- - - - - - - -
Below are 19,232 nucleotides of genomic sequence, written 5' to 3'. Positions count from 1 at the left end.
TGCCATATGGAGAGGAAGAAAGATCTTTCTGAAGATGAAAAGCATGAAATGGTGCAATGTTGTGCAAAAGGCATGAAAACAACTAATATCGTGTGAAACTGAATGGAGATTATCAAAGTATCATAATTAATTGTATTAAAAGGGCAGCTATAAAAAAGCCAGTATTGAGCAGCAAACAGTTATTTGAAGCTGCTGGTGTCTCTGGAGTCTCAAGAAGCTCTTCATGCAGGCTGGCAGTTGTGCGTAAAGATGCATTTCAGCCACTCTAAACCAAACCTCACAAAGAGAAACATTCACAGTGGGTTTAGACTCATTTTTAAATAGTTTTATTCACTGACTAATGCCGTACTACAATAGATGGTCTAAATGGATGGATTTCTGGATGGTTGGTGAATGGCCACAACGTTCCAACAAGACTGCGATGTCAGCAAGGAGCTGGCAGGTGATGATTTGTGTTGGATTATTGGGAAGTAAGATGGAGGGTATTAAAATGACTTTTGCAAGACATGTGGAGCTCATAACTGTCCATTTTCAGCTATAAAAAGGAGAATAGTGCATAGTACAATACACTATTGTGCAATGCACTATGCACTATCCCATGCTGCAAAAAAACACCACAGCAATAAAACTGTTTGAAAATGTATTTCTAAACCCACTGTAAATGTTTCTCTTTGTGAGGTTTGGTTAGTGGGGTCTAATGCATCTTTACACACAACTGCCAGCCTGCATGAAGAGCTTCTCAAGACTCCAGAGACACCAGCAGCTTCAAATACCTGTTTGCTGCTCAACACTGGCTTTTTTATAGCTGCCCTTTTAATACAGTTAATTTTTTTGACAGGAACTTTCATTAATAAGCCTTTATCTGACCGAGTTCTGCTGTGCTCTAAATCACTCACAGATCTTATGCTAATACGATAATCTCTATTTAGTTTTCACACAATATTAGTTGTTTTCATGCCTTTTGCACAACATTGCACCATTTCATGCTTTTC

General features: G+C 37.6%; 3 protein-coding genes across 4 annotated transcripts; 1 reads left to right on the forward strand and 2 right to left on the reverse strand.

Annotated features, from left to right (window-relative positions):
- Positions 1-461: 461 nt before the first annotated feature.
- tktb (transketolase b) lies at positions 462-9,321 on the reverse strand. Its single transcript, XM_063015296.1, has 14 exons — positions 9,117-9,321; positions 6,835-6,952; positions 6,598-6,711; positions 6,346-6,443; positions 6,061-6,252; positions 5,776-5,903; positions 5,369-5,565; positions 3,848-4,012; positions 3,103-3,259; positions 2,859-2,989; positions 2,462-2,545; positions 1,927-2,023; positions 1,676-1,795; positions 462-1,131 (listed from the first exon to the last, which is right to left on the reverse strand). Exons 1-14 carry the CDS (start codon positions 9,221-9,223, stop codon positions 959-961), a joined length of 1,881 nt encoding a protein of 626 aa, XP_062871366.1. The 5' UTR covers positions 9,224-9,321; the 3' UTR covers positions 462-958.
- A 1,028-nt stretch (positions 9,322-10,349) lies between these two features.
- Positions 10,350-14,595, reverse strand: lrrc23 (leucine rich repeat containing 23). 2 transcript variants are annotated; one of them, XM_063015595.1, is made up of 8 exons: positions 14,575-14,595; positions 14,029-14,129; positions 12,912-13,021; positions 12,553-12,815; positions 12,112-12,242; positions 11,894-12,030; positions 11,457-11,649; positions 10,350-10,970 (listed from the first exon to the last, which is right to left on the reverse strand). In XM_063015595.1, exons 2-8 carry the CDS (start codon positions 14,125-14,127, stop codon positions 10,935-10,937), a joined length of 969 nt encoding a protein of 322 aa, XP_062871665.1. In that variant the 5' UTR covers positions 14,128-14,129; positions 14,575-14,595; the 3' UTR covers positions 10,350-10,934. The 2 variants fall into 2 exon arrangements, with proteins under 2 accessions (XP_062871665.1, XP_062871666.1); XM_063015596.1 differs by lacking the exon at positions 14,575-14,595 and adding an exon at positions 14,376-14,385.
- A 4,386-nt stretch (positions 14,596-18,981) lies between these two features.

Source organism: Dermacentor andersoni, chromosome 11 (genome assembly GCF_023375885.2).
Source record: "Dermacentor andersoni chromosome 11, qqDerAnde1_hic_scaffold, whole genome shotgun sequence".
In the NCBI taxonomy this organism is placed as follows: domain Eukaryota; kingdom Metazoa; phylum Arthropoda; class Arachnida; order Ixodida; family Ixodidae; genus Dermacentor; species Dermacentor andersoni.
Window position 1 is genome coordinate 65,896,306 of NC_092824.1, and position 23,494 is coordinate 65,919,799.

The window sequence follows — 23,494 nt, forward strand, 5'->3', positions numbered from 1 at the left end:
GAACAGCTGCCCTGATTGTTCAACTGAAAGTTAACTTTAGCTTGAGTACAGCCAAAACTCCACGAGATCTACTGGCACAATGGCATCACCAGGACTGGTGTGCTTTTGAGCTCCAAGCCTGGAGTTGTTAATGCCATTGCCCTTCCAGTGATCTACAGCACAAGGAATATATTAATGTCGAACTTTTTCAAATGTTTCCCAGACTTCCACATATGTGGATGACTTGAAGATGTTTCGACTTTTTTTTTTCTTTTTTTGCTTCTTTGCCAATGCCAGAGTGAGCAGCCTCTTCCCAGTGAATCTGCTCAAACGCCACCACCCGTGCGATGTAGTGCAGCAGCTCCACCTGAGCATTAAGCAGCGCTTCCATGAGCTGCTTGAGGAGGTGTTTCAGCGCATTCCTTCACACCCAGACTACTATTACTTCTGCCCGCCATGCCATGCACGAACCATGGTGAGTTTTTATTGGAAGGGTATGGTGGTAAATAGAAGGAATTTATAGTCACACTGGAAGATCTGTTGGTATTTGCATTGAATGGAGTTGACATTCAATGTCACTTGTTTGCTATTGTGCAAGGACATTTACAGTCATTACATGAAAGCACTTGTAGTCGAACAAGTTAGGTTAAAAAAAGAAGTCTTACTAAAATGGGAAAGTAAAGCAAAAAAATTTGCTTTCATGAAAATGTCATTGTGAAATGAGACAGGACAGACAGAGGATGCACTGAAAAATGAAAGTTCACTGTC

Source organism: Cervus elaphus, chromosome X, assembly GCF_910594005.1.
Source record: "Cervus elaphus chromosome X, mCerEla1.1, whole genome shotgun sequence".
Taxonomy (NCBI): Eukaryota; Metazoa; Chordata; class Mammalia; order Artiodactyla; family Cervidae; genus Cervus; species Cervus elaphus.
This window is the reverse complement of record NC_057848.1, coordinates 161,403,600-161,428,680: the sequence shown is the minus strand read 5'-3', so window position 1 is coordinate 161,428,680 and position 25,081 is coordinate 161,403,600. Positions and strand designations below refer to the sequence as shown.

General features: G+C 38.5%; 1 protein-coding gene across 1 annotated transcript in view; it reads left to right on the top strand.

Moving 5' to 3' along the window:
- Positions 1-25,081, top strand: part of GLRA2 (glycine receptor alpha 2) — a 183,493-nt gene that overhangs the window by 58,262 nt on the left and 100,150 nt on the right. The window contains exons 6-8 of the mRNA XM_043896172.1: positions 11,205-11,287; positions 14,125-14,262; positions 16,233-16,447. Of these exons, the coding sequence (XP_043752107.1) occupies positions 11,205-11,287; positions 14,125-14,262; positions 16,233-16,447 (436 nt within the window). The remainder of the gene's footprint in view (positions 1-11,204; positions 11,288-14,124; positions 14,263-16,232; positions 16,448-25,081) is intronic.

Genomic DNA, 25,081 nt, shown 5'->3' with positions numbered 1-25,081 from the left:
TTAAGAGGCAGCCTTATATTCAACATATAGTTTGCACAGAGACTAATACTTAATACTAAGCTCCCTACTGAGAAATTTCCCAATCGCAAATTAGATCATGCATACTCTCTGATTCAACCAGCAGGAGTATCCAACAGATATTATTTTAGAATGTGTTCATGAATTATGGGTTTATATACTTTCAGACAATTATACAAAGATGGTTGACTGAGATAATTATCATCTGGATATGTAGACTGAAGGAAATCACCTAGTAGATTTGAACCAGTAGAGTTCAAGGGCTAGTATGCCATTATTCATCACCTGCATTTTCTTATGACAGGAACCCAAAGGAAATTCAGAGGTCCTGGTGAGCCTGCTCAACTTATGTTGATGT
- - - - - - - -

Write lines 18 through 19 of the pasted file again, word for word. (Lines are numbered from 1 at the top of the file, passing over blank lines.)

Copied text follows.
Taxonomy (NCBI): Eukaryota; Metazoa; Chordata; class Mammalia; order Artiodactyla; family Cervidae; genus Cervus; species Cervus elaphus.
This window is the reverse complement of record NC_057848.1, coordinates 161,403,600-161,428,680: the sequence shown is the minus strand read 5'-3', so window position 1 is coordinate 161,428,680 and position 25,081 is coordinate 161,403,600. Positions and strand designations below refer to the sequence as shown.